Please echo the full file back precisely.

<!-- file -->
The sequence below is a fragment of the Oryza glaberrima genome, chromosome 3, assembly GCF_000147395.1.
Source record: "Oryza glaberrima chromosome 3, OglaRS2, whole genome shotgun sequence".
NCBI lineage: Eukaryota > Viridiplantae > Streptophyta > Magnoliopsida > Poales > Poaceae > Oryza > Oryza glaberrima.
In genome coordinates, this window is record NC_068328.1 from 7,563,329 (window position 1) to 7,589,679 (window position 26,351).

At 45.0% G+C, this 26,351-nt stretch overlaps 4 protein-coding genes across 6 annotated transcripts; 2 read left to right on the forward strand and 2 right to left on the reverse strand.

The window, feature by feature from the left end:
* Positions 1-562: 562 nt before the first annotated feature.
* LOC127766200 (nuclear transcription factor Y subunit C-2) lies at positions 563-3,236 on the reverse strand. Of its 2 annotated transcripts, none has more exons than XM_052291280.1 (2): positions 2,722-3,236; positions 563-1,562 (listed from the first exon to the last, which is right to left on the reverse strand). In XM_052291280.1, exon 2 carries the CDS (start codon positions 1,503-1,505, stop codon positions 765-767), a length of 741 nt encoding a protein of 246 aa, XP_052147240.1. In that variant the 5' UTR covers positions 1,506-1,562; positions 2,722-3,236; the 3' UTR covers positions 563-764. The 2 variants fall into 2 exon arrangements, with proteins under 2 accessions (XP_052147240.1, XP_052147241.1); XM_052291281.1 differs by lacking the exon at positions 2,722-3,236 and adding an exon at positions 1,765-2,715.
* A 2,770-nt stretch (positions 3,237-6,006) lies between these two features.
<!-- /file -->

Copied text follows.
The sequence below is a fragment of the Oryza glaberrima genome, chromosome 3, assembly GCF_000147395.1.
Source record: "Oryza glaberrima chromosome 3, OglaRS2, whole genome shotgun sequence".
NCBI lineage: Eukaryota > Viridiplantae > Streptophyta > Magnoliopsida > Poales > Poaceae > Oryza > Oryza glaberrima.
In genome coordinates, this window is record NC_068328.1 from 7,563,329 (window position 1) to 7,589,679 (window position 26,351).

At 45.0% G+C, this 26,351-nt stretch overlaps 4 protein-coding genes across 6 annotated transcripts; 2 read left to right on the forward strand and 2 right to left on the reverse strand.

The window, feature by feature from the left end:
* Positions 1-562: 562 nt before the first annotated feature.
* LOC127766200 (nuclear transcription factor Y subunit C-2) lies at positions 563-3,236 on the reverse strand. Of its 2 annotated transcripts, none has more exons than XM_052291280.1 (2): positions 2,722-3,236; positions 563-1,562 (listed from the first exon to the last, which is right to left on the reverse strand). In XM_052291280.1, exon 2 carries the CDS (start codon positions 1,503-1,505, stop codon positions 765-767), a length of 741 nt encoding a protein of 246 aa, XP_052147240.1. In that variant the 5' UTR covers positions 1,506-1,562; positions 2,722-3,236; the 3' UTR covers positions 563-764. The 2 variants fall into 2 exon arrangements, with proteins under 2 accessions (XP_052147240.1, XP_052147241.1); XM_052291281.1 differs by lacking the exon at positions 2,722-3,236 and adding an exon at positions 1,765-2,715.
* A 2,770-nt stretch (positions 3,237-6,006) lies between these two features.